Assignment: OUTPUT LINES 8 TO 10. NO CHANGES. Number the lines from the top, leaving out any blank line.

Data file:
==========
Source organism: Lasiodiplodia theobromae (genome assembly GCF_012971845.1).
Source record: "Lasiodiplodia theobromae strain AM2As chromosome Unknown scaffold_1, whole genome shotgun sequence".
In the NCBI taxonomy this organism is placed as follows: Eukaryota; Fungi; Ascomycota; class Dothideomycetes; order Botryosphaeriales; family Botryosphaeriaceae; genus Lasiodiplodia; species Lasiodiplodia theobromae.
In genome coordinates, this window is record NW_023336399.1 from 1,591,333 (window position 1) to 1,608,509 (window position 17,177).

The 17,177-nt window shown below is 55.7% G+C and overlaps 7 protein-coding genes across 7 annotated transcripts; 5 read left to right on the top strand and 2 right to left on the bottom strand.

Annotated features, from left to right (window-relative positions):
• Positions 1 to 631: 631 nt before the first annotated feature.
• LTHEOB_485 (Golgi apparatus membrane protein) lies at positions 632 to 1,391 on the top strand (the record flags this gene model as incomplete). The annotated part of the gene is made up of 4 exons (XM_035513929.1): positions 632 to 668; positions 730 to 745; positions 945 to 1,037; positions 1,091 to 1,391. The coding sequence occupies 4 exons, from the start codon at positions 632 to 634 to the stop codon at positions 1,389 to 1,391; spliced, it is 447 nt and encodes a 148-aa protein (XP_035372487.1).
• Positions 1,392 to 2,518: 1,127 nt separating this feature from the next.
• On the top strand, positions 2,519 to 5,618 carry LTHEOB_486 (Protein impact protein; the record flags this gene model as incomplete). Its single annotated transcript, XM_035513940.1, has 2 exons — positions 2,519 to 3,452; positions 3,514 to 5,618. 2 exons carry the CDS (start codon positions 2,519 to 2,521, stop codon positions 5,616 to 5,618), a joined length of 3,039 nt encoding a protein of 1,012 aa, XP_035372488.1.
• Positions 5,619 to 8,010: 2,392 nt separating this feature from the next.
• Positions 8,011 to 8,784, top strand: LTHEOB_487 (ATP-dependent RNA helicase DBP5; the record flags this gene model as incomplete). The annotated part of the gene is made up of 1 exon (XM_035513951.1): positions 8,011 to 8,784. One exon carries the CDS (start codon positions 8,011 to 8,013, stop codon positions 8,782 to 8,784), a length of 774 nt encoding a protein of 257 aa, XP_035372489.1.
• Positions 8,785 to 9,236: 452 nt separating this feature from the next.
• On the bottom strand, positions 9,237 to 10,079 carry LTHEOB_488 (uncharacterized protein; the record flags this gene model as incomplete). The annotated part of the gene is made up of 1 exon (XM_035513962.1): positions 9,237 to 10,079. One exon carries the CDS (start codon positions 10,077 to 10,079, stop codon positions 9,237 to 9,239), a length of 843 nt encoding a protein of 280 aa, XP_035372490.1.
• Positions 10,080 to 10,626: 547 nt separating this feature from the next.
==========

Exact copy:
• LTHEOB_485 (Golgi apparatus membrane protein) lies at positions 632 to 1,391 on the top strand (the record flags this gene model as incomplete). The annotated part of the gene is made up of 4 exons (XM_035513929.1): positions 632 to 668; positions 730 to 745; positions 945 to 1,037; positions 1,091 to 1,391. The coding sequence occupies 4 exons, from the start codon at positions 632 to 634 to the stop codon at positions 1,389 to 1,391; spliced, it is 447 nt and encodes a 148-aa protein (XP_035372487.1).
• Positions 1,392 to 2,518: 1,127 nt separating this feature from the next.
• On the top strand, positions 2,519 to 5,618 carry LTHEOB_486 (Protein impact protein; the record flags this gene model as incomplete). Its single annotated transcript, XM_035513940.1, has 2 exons — positions 2,519 to 3,452; positions 3,514 to 5,618. 2 exons carry the CDS (start codon positions 2,519 to 2,521, stop codon positions 5,616 to 5,618), a joined length of 3,039 nt encoding a protein of 1,012 aa, XP_035372488.1.